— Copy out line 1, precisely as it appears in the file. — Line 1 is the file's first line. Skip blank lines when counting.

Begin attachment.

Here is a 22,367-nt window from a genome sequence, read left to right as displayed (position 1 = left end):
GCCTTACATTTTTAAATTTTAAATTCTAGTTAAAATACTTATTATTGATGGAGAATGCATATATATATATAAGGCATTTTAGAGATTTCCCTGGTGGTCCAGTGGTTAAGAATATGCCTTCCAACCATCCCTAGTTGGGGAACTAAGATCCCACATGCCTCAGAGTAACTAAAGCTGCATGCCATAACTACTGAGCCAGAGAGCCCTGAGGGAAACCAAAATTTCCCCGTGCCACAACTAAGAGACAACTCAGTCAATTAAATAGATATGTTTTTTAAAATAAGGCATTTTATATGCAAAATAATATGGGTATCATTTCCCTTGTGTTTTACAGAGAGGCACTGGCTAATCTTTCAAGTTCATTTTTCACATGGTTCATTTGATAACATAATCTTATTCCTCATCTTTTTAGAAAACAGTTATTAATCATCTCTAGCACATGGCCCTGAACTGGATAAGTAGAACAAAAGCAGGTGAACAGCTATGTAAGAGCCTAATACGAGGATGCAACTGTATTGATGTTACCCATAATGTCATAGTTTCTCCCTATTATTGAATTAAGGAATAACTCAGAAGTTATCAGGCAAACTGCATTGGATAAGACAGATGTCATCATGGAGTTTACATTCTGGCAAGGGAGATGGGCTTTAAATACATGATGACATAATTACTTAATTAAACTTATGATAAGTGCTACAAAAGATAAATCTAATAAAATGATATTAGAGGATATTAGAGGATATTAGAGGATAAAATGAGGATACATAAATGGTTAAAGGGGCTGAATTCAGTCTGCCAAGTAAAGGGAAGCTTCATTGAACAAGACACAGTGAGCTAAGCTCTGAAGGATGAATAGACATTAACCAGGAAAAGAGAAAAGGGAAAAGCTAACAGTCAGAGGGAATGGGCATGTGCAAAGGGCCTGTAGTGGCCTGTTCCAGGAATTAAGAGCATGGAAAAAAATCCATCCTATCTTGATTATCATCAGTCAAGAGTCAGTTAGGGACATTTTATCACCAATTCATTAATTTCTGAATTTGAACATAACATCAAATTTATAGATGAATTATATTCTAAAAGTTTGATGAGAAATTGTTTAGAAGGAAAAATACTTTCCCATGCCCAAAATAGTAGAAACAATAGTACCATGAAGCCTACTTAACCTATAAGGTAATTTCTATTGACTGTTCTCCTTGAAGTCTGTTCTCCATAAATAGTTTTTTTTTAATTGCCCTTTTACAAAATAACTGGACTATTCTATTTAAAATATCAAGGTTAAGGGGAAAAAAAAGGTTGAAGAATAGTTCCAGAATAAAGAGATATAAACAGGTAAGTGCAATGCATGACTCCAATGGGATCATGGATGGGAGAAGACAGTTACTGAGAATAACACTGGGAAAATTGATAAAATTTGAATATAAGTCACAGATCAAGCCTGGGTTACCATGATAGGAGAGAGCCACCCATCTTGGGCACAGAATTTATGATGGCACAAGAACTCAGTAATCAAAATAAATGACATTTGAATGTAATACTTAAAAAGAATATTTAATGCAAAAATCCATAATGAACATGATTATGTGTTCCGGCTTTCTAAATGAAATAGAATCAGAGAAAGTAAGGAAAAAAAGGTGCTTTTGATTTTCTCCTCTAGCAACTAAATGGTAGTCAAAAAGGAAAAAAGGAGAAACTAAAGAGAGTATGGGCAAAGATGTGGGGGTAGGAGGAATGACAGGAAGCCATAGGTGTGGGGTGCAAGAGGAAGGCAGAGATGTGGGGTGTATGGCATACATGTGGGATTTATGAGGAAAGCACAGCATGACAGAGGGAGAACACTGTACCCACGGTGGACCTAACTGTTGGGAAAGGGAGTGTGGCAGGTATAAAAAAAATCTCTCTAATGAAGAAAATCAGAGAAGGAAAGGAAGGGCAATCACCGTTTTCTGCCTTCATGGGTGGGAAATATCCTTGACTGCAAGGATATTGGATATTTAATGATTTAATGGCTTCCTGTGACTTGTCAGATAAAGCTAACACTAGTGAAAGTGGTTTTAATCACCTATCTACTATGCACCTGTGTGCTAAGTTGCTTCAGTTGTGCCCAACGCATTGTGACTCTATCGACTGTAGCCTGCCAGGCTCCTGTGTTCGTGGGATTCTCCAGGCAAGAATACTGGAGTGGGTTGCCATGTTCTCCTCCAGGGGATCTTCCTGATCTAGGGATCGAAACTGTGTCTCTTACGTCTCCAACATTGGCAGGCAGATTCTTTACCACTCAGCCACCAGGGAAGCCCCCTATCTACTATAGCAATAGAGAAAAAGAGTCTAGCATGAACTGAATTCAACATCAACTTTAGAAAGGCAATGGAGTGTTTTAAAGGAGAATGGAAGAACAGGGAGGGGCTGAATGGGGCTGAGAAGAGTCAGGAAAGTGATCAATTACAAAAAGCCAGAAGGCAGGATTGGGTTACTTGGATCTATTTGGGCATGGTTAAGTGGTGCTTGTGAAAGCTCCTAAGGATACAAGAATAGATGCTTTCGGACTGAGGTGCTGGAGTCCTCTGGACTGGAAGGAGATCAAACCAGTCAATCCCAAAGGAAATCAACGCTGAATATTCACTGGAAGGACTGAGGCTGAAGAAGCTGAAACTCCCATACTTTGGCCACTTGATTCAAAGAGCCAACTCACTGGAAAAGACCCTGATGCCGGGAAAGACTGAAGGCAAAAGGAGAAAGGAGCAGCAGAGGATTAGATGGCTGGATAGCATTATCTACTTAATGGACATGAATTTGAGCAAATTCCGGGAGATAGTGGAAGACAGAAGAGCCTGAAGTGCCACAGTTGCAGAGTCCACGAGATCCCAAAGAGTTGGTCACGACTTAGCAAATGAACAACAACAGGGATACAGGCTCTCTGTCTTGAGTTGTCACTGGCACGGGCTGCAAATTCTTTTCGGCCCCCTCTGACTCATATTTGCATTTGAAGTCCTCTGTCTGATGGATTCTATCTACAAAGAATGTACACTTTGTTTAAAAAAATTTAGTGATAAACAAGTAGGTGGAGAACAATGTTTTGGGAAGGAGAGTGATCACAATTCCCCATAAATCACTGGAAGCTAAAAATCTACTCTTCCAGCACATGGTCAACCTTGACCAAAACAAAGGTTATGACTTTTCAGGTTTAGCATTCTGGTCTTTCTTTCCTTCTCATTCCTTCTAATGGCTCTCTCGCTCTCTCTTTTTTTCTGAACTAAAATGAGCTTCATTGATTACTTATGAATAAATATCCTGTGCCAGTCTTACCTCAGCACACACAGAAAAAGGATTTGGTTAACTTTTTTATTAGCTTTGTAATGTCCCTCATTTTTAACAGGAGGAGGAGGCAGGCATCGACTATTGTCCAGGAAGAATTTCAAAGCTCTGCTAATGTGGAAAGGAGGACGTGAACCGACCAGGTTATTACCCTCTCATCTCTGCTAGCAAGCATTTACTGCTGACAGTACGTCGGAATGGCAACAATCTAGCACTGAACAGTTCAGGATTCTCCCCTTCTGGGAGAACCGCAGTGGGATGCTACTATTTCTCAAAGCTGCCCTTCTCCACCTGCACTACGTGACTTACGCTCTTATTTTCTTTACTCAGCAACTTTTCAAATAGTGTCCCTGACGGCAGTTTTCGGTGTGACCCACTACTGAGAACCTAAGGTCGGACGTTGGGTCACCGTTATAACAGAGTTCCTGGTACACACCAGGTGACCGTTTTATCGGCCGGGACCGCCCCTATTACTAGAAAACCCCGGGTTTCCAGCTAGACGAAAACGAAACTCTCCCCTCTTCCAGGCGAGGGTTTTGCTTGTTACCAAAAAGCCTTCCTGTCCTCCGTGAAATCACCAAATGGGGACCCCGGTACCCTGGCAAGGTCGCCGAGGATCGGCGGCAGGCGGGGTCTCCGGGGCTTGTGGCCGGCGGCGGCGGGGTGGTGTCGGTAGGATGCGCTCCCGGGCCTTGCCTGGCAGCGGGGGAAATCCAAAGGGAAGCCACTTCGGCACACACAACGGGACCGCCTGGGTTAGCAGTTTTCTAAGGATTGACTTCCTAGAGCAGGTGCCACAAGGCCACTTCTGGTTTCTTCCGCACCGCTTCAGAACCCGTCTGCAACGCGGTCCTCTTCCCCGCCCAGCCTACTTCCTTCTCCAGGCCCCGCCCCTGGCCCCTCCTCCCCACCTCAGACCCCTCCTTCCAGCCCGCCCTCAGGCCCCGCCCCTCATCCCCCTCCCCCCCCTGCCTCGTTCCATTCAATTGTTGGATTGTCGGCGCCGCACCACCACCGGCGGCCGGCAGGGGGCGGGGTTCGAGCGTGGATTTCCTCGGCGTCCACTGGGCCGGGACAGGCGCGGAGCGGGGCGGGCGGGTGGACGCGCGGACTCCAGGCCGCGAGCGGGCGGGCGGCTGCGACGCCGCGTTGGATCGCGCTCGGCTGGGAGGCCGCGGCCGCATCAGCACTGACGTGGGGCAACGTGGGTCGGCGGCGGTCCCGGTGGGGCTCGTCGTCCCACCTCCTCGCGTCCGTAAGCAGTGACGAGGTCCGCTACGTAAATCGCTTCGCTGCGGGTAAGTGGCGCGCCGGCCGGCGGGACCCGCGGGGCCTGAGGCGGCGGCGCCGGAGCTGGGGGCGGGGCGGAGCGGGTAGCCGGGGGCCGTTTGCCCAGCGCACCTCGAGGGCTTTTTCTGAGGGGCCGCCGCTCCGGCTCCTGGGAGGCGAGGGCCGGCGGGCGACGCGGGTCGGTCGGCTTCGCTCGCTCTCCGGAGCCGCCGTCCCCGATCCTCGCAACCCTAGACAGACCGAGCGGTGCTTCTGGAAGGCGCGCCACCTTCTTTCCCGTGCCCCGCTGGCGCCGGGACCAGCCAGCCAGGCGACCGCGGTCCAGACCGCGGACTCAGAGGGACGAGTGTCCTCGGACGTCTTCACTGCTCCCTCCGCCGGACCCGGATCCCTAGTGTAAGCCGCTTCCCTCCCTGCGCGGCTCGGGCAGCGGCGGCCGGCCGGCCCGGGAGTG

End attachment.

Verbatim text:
Here is a 22,367-nt window from a genome sequence, read left to right as displayed (position 1 = left end):